Larry Efird: Zach Thompson was the best version of himself
Sometimes you hear news you’d rather not know. That’s how I felt when I learned that a former teaching colleague’s battle with cancer was over. It wasn’t the outcome all of his friends and former co-workers had anticipated. We wanted Zach to live a full life and watch his children grow up and inspire hundreds of more kids in his high school classes.
When I heard the news, I didn’t have much time before my second block arrived to process such a devastating revelation, so I tried to begin the daily routine as usual. I didn’t realize until I projected the quote of the day on the screen for our morning focus that the quote was not just another thought about positive living — it was about Zach Thompson.
“When you are living the best version of yourself, you inspire others to live the best versions of themselves.”
— Steve Maraboli
Nothing could have expressed my personal thoughts about Zach Thompson better at that particular moment.
It also helped me to tell my students about him, many of whom he taught several years ago when he was on the faculty of our school. One of those students told me later, “Mr. Thompson wasn’t just a great teacher and a great person. He was my mentor.” Could there be any better tribute to a person who loved his students and who cared for each of them? Could there be any more honest expression of the love of a student for his teacher?
From the moment I met Zach, he was naturally inspiring in the way he reached out to others and made them feel special. He was always interested in them and their needs, their families and their welfare. The only thing we didn’t agree on was our basketball loyalties, since he was an avid Duke fan. I even told him once that knowing him helped me not to be so upset when the Blue Devils beat the Tar Heels because I at least knew he would be happy. And I meant it. Zach had that type of impact upon others.
We recently studied Shakespeare’s Sonnet 73 in my senior English classes. It embodies a poignant message about death — and life. I love that sonnet more each year, maybe because I realized that I am actually older than Shakespeare was when he wrote it. By using a metaphor of a tree which is losing its leaves in late fall, he makes a realization about the brevity of life, but also the need to appreciate its full meaning.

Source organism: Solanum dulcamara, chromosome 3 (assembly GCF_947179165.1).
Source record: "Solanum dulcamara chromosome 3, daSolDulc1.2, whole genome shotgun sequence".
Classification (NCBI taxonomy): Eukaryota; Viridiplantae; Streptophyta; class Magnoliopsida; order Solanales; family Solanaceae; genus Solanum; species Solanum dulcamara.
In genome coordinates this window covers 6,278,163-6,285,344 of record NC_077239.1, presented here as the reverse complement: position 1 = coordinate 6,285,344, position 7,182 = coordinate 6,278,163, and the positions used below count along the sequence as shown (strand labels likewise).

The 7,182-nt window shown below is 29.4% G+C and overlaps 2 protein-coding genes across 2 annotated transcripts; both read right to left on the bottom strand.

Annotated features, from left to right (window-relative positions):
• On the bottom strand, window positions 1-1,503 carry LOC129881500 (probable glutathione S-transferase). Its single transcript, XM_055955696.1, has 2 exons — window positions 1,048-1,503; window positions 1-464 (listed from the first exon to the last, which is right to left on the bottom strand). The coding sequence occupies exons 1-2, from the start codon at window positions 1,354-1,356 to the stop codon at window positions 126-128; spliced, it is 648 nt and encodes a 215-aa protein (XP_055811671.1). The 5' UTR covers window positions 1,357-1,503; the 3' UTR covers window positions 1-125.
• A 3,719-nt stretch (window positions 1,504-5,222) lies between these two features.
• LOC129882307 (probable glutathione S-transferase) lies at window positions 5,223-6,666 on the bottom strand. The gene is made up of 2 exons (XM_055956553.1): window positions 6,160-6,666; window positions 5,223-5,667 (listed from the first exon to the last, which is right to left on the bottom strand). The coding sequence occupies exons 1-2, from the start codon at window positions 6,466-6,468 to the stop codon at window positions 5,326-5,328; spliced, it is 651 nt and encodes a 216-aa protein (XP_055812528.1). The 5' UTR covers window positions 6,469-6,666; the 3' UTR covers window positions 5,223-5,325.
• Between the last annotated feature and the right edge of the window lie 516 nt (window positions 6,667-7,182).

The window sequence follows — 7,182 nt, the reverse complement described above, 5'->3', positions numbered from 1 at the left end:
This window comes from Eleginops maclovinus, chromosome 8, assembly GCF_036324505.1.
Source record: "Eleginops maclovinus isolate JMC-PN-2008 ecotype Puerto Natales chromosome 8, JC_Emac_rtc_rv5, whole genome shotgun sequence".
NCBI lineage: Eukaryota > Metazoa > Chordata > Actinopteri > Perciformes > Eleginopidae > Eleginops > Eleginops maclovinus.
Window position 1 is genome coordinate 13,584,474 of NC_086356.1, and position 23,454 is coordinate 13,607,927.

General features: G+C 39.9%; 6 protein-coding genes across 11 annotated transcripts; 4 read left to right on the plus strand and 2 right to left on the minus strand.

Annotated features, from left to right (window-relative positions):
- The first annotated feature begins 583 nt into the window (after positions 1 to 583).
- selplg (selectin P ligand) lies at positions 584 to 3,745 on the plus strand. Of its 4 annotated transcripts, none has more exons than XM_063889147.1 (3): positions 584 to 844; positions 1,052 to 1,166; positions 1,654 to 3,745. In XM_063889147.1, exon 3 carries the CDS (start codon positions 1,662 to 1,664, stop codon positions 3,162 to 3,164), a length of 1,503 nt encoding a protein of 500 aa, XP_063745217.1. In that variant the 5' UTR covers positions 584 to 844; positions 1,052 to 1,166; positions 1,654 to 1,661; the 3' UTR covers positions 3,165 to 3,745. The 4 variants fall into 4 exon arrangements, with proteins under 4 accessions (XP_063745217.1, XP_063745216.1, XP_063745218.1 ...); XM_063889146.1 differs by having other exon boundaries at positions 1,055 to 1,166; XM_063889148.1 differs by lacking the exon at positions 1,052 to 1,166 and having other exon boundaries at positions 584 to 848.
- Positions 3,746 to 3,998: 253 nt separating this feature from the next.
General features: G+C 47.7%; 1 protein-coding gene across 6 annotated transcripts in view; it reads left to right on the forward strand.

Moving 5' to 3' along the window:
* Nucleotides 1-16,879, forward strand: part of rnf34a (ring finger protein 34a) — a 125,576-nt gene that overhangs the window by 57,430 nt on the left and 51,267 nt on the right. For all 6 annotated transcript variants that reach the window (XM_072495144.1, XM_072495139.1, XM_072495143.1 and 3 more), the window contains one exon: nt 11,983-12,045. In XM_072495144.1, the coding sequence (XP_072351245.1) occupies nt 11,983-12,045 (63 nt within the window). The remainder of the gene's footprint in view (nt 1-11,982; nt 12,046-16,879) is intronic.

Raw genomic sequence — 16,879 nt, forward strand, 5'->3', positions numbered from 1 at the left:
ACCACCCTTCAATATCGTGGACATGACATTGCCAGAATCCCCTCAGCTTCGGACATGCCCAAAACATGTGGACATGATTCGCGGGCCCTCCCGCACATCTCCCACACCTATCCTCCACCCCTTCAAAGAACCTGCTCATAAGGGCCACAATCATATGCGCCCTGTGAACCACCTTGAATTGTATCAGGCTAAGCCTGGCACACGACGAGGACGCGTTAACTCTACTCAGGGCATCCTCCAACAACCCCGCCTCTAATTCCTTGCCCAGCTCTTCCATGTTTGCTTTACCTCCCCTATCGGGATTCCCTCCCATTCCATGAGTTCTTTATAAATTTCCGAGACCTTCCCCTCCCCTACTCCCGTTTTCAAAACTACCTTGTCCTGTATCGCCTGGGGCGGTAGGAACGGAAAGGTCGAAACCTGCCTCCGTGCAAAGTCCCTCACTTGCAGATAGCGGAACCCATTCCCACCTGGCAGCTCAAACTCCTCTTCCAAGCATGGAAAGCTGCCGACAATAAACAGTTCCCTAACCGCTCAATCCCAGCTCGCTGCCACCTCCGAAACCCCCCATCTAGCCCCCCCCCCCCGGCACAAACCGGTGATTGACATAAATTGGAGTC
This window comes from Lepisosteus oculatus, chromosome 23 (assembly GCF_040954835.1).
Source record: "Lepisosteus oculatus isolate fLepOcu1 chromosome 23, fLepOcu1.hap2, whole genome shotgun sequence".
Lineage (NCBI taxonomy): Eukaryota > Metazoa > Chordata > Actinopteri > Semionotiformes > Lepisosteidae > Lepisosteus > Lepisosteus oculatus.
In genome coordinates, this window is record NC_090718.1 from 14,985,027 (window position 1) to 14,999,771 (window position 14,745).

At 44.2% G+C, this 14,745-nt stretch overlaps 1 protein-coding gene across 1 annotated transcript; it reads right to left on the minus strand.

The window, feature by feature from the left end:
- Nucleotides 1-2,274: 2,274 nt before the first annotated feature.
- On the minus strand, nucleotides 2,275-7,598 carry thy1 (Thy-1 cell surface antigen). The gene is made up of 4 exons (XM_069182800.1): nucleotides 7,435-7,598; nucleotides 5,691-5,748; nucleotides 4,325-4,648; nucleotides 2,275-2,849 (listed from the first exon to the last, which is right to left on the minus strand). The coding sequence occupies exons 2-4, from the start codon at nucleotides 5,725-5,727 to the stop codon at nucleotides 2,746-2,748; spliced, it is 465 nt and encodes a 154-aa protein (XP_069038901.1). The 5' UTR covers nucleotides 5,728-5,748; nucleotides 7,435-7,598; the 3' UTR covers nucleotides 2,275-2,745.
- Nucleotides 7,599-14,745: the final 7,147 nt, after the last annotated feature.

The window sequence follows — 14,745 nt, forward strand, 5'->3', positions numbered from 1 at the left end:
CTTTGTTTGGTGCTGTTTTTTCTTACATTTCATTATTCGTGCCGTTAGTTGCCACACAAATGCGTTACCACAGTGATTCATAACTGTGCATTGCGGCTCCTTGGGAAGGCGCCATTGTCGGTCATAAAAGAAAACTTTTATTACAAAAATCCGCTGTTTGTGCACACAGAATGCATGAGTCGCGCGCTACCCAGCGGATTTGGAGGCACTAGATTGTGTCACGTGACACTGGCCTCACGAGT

That time of year thou mayst in me behold
When yellow leaves, or none, or few, do hang
Upon those boughs which shake against the cold …
This thou perceiv’st, which makes thy love more strong,
To love that well which thou must leave ere long.
To help them interpret Shakespeare’s point of view, I usually try to explain the seasons of life to my students by dividing 80 years, close to an average lifespan, into fourths. I ask them to figure out what season they are in based on that formula. They seem to grasp it rather easily, and say they are in the spring of their lives. We then discuss the central idea of the sonnet which is usually apparent by that point. Shakespeare realizes his life is running its natural course and the bulk of his life is over. But rather than be depressed about it, he realizes he needs to appreciate it fully before it’s all gone. That’s why it ends on a positive note rather than a negative one, inspiring the reader to appreciate the entire unfolding of life and not dread its end.
Zach Thompson died in the fall of the year but in the summer of his life. He didn’t get the chance to live all of its seasons. When someone dies in the prime of his life, it doesn’t seem fair on the human side of things. But Zach left the rest of us a legacy, inspiring us to be the best versions of ourselves because he was one of the best versions of a human being we will ever know.
Larry Efird teaches at A.L. Brown High School.